SAN FRANCISCO (KPIX) — The holiday shopping season has been shattered by the recent robberies in San Francisco’s Union Square and at other retailers across the Bay Area, leaving some shoppers in SF worried about getting caught up in the mayhem of another flash mob smash-and-grab.

Local leaders across the Bay are scrambling to find security solutions.

Just days before Black Friday would normally be a time for Bay Area residents to visit San Francisco to shop and spread a little holiday cheer. The crime spree that erupted last week has left some feeling otherwise.

ALSO READ: Shaken Holiday Shoppers Changing Plans in Wake Of Retail Smash-and-Grab Crime Spree

“That was scary,” said one shopper who KPIX spoke with Tuesday.

“It’s sad. It’s scary. It’s disappointing,” agreed San Francisco resident Stephanie Yarborough, who lives in Union Square.

People who live, work or shop in the neighborhood say some of their cheer has been stolen, much like the merchandise taken from the Louis Vuitton store targeted in Union Square as other Bay Area retailers hit during the recent incidents that found thieves storming into stores in Walnut Creek, Pleasanton, Hayward and San Jose.

“I wish they would stop and that people would love and respect one another,” said a visiting shopper.

During the morning hours in Union Square Tuesday, KPIX cameras spotted several windows boarded up as clouds of concern hang over shoppers and businesses. There has been a pronounced increase in police presence in the area since the Friday robbery as well, with an SFPD command center and multiple units either parked or patrolling through the neighborhood.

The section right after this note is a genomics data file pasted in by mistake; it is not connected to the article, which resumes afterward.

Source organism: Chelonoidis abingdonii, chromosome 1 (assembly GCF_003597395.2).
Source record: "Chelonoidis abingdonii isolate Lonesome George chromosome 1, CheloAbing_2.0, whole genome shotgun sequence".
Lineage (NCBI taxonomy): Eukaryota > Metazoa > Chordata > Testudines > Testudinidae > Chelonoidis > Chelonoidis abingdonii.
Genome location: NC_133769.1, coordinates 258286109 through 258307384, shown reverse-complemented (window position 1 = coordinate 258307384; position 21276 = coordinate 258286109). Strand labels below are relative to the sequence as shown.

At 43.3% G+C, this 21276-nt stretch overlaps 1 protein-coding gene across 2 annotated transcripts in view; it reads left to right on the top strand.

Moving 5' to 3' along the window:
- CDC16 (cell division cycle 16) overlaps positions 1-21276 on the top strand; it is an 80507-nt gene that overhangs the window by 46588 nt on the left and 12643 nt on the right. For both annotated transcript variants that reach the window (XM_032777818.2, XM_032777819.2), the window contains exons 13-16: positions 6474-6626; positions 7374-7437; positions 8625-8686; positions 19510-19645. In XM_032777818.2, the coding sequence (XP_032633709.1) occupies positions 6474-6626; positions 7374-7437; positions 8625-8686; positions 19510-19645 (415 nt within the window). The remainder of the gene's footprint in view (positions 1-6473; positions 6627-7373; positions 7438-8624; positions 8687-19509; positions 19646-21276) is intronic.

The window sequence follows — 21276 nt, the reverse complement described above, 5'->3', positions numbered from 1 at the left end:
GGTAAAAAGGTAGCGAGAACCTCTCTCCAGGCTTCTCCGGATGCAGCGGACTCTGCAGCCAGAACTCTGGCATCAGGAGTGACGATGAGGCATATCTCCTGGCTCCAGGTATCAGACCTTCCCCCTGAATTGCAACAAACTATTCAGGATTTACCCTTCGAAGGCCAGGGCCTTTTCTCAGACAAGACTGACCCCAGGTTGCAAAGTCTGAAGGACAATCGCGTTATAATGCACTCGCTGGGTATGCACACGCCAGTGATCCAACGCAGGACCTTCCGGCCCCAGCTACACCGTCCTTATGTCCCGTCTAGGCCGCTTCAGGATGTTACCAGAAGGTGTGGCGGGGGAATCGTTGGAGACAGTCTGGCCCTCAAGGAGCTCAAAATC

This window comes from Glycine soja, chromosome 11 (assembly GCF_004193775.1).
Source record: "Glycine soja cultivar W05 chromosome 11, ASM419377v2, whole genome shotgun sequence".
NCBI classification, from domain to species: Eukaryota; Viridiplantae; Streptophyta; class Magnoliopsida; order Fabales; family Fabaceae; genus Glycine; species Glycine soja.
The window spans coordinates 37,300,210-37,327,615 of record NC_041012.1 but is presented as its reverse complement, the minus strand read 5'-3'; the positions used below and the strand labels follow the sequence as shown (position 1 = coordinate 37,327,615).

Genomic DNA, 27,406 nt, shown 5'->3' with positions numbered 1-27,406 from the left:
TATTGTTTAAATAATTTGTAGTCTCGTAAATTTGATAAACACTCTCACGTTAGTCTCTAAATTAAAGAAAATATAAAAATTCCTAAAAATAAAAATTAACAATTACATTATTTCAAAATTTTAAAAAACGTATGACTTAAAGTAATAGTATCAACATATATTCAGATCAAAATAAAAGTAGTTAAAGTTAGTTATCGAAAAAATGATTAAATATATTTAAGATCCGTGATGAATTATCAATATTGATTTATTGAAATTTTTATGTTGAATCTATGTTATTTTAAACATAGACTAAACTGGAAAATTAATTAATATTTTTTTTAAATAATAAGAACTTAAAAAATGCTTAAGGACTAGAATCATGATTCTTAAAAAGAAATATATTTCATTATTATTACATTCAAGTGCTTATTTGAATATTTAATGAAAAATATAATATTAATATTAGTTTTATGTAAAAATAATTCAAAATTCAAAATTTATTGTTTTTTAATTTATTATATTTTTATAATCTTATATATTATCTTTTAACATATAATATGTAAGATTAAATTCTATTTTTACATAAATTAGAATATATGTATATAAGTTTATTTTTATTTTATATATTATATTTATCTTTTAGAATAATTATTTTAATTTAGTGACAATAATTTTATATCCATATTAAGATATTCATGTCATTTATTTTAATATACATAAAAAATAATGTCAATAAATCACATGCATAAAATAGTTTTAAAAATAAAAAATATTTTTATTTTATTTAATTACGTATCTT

San Francisco District Attorney Chesa Boudin told KPIX during an interview Monday there are at least 25 more people involved in these mob-style robberies who are still on the streets.

On Tuesday, his office is awaiting more arrests by police. Boudin is set to announce felony charges for those who were taken into custody Friday at a press conference Tuesday afternoon.

Yarbrough said her shopping routine likely won’t change.

“I’m still going to go into stores and browsing and all of the things I would normally do. But I think it’s just a bummer,” she said.

As city and police officials do what they can to curb this recent spate of crime, one woman KPIX spoke with said it starts at home.

“Well, if we all work together and talk to our kids and tell them to stop, and people would teach their kids how to act, it’d be better,” she said.